Excerpt from The Bondwoman's Narrative by Henry Louis Gates, Hannah Crafts, plus links to reviews, author biography & more

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The Bondwoman's Narrative

A Novel

by Henry Louis Gates, Hannah Crafts

The Bondwoman's Narrative by Henry Louis Gates, Hannah Crafts X
The Bondwoman's Narrative by Henry Louis Gates, Hannah Crafts
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  • First Published:
    Apr 2002, 336 pages
    Paperback:
    Apr 2003, 416 pages

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They had long before relinquished all selfish projects and ambitious aims. To be upright and honest, to incumber neither public nor private charity, and to contribute something to the happiness of others seemed to be the sum total of their present desires. Uncle Siah, as I learned to call him, had long been unable to work, except at some of the lighter branches of employment, or in cultivating the small garden which furnished their supply of exce[l]lent vegetables and likewise the simple herbs which imparted such healing properties to the salves and unguents that the kind old woman distributed around the neighborhood.

Educated at the north they both felt keenly on the subject of slavery and the degradation and ignorance it imposes on one portion of the human race. Yet all their conversation on this point was tempered with the utmost discretion and judgement, and though they could not be reconciled to the system they were disposed to stand still and wait in faith and hope for the salvation of the Lord.

In their morning and evening sacrifice of worship the poor slave was always remembered, and even their devout songs of praise were imbued with the same spirit. They loved to think and to speak of all mankind as brothers, the children of one great parent, and all bound to the same eternity.

Simple and retiring in their habits modest unostentatious and poor their virtues were almost wholly unknown. In that wearied and bent old man, who frequently went out in pleasant weather to sell baskets at the doors of the rich few recognised the possessor of sterling worth, and the candidate for immortality, yet his meek gentle smile, and loving words excited their sympathies and won their regard.

How I wished to be with them all the time—how I entreated them to buy me, but in vain. They had not the means.

It must not be supposed that learning to read was all they taught me, or that my visits to them were made with regularity. They gave me an insight to many things. They cultivated my moral nature. They led me to the foot of the Cross. Sometimes in the evening while the other slaves were enjoying the banjo and the dance I would steal away to hold sweet converse with them. Sometimes a morning walk with the other children, or an errand to a neighbors would furnish the desired opportunity, and sometimes an interval of many days elapsed between my calls to their house.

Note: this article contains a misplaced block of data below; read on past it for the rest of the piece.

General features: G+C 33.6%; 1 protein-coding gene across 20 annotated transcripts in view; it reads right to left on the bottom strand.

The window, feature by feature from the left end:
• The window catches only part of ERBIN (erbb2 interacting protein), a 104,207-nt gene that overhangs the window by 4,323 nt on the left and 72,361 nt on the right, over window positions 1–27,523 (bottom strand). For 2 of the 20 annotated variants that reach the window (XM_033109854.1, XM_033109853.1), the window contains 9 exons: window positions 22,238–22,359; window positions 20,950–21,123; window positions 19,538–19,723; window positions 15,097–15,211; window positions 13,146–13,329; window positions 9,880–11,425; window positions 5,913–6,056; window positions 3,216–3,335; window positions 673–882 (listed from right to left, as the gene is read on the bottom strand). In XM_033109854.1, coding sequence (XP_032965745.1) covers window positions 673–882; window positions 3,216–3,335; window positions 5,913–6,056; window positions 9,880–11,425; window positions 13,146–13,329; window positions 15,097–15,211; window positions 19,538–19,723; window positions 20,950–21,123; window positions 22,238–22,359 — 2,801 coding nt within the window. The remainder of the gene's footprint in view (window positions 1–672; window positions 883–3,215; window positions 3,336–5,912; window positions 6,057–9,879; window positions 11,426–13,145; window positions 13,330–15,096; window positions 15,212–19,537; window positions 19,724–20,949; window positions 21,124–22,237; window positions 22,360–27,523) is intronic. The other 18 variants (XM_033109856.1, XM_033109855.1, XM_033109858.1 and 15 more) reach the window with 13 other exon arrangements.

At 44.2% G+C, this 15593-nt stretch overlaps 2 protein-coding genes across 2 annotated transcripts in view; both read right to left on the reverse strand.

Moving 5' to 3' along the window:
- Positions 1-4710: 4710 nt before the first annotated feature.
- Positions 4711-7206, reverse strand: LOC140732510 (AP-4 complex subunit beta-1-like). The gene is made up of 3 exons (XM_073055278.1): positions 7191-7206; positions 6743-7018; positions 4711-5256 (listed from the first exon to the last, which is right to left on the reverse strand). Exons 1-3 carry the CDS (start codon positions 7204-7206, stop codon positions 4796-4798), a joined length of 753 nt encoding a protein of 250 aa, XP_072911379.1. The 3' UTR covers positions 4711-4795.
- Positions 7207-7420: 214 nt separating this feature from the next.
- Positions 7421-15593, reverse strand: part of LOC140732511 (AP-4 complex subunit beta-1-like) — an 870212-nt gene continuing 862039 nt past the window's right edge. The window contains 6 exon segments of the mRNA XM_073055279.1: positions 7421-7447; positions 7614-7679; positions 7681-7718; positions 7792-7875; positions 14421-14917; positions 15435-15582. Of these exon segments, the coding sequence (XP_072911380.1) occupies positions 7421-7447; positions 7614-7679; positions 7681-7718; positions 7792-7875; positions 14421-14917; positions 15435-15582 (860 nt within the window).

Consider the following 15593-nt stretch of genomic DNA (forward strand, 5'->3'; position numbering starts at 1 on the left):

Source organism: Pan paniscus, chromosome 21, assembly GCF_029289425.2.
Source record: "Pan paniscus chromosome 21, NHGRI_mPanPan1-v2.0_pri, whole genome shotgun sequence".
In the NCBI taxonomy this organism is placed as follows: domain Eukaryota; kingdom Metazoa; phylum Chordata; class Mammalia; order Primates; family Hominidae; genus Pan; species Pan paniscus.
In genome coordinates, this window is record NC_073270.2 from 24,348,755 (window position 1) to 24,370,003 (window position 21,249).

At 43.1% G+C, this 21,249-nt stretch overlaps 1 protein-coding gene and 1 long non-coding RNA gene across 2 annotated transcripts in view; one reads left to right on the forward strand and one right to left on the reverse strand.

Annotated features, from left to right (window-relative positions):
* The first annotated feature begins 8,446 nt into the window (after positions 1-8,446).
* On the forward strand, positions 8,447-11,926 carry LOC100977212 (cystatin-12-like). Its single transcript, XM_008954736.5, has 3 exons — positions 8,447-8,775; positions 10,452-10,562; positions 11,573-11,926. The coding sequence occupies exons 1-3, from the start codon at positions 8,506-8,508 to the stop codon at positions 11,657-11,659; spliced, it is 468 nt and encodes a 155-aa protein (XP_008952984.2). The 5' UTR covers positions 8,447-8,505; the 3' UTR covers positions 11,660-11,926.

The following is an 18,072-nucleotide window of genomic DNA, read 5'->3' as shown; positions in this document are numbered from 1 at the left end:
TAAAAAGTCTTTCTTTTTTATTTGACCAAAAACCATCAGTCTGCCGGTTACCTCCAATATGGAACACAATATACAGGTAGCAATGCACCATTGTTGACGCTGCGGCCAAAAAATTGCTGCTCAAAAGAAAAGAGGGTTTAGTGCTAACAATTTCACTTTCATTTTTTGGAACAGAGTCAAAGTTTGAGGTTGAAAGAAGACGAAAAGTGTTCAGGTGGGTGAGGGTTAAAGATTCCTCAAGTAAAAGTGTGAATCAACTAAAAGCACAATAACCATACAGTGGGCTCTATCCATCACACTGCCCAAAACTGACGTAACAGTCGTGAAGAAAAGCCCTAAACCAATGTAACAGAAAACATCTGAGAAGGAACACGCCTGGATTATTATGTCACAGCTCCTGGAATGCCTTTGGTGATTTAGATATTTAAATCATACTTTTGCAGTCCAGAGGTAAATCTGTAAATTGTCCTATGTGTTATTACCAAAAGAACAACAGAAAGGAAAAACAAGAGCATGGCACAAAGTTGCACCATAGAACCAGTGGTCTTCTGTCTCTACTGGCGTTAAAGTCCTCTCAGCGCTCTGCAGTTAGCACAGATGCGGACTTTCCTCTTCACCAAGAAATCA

At such times, however, I tried to remember the good things they had taught me, and to improve myself by gathering up such crumbs of knowledge as I could, and adding little by little to my stock of information. Of course my opportunities were limited, and I had much to make me miserable and discontented. The life of a slave at best is not a pleasant one, but I had formed a resolution to always look on the bright side of things, to be industrious, cheerful, and true-hearted, to do some good though in an humble way, and to win some love if I could. "I am a slave" thus my thoughts would run. "I can never be great, nor rich; I cannot hold an elevated position in society, but I can do my duty, and be kind in the sure and certain hope of an eternal reward.["]

By and by as I grew older, and was enabled to manifest my good intentions, not so much by words, as a manner of sympathy and consideration for every one, I was quite astonished to see how much I was trusted and confided in, how I was made the repository of secrets, and how the weak, the sick, and the suffering came to me for advice and assistance. Then the little slave children were almost entirely confided to my care. I hope that I was good and gentle to them; for I pitied their hard and cruel fate very much, and used to think that, notwithstanding all the labor and trouble they gave me, if I could so discharge my duty by them that in after years their memories would hover over this as the sunshiny period of their lives I should be amply repaid.

Copyright © 2002 by Henry Louis Gates, Jr.

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